“We have long believed that CSCDA is a private business being run out of a government agency,” Lockyer spokesman Tom Dresslar said recently in reaction to the audit request. “A thorough scrubbing of their books and their operations is long overdue.”
The treasurer’s office operates several conduit issuers, including the California Health Facilities Financing Authority. Other conduits are run out of other state agencies and joint powers authorities compete with the CSCDA.
A major complaint alleged by Lockyer has been the authorities’ lack of transparency.
The CSCDA and other joint powers authority conduits were not required to file an audited financial statement until the Legislature required it in 2009. They were also forced to tighten board membership and meeting notice requirements.
McKenzie said the CSCDA has local hearings on their projects and must get approval from local agencies to fund them.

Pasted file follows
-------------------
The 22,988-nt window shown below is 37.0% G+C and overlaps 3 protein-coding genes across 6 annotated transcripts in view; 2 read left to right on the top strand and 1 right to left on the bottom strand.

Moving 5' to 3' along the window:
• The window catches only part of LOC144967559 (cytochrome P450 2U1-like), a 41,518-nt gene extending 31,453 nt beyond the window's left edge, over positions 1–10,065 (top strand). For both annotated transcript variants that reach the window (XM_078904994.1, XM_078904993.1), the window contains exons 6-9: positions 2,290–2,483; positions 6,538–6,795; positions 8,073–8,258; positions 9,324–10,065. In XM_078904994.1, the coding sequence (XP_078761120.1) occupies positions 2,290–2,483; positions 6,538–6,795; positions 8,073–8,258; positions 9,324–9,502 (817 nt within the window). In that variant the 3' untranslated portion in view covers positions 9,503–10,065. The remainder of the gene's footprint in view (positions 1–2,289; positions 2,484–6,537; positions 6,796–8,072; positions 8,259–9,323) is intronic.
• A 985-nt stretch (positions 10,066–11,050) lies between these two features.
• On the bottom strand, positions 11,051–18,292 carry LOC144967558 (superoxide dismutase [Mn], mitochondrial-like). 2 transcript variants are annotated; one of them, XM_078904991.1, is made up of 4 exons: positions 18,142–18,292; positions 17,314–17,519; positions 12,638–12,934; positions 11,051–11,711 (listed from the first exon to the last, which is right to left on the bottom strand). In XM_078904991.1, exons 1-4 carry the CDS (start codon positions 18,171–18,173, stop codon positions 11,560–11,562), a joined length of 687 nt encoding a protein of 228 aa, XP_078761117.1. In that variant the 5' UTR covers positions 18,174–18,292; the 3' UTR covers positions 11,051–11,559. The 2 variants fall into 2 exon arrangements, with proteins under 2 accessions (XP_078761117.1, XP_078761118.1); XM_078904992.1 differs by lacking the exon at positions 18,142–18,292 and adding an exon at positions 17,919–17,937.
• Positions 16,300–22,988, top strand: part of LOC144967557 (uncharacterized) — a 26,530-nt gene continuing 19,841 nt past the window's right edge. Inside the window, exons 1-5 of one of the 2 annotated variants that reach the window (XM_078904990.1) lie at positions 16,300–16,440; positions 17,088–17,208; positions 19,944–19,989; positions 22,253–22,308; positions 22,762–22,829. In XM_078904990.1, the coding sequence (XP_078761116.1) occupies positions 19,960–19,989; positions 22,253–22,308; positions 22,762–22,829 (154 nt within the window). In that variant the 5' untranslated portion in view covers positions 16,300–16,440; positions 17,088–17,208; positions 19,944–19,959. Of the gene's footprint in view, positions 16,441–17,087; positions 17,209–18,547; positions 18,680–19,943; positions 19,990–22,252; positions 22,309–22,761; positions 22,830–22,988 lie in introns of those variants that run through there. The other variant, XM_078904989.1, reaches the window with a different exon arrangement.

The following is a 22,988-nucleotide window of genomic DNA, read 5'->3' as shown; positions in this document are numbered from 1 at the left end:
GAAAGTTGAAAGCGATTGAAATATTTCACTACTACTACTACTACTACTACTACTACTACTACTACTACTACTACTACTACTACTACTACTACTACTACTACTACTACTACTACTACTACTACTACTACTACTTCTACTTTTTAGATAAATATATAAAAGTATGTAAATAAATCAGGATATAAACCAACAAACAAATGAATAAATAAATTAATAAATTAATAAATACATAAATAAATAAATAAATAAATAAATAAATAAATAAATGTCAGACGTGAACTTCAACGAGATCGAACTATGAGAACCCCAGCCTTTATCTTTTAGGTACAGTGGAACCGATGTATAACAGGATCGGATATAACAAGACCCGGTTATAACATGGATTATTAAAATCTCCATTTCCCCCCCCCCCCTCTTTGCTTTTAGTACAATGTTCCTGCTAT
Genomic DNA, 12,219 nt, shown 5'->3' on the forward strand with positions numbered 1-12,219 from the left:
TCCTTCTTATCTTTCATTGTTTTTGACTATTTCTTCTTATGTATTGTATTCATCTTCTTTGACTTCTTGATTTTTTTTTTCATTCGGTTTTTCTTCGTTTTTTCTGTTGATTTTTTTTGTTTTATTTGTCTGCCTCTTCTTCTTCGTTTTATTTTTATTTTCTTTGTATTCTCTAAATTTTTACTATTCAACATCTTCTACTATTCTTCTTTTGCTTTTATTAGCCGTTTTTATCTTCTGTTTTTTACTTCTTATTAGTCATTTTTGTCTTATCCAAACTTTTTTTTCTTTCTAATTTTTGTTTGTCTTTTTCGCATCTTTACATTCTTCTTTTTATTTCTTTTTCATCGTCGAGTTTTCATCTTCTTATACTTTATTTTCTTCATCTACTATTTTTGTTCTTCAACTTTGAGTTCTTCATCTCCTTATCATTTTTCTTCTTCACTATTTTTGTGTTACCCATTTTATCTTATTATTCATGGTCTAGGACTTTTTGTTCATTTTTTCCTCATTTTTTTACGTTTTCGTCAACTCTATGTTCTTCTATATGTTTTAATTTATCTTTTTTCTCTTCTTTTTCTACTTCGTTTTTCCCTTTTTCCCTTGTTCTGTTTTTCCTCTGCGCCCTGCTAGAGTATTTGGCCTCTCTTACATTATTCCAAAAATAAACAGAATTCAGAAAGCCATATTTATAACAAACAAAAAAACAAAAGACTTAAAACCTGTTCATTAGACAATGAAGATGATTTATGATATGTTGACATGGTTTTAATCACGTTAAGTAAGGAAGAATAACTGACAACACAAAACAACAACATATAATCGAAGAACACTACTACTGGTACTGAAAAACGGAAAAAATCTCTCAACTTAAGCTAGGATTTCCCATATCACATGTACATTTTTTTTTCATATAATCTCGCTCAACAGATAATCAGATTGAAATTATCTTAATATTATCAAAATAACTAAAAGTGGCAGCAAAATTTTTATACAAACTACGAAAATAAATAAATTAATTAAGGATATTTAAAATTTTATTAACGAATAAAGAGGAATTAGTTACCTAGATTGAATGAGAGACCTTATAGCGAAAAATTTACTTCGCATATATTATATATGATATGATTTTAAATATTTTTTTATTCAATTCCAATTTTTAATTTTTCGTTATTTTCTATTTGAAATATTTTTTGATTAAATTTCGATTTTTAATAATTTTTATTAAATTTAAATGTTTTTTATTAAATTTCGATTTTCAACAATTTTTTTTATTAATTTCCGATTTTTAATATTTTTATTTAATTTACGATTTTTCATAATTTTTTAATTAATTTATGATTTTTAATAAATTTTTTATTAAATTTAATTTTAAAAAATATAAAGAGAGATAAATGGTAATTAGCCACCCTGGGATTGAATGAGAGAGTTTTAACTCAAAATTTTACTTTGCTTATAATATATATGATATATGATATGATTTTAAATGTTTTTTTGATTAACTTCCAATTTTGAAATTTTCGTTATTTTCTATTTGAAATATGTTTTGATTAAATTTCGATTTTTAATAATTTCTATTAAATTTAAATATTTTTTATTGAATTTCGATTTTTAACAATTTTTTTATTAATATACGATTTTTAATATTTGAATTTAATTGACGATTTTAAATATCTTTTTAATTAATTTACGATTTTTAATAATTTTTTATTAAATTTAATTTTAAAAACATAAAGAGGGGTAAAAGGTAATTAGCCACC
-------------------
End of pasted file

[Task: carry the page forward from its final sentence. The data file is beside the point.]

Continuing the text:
“We have a process that is more transparent than the state’s process, which the treasurer is involved in,” McKenzie said. “We don’t do a financing if a local government doesn’t want us to do a financing, unlike the state, which is doing this many times without the knowledge of the local government.”
One source with experience doing business with both the authority and conduits sponsored by the treasurer’s office said the CSCDA is typically more hands-off and efficient with the deals that go through them, while the state conduit issuers take a closer look at the deals and impose more restrictions.
The state conduits, especially the California Health Facilities Financing Authority, developed a reputation for politicization. In 2006, a union at nonprofit Sutter Health persuaded allies on the CHFFA board, headed by then-Treasurer Phil Angelides, to hold off on a planned bond issue by the hospital chain. That deal eventually went forward in 2007 after Lockyer took office as treasurer and signaled that he wanted to make the CHFFA a more competitive option for issuers.
The CSCDA acts as a one-stop shop for borrowers, instead of going to several different state issuers for different types of deals, such as for health care facilities or affordable housing.
Hamill said the accusations against the CSCDA don’t hold water.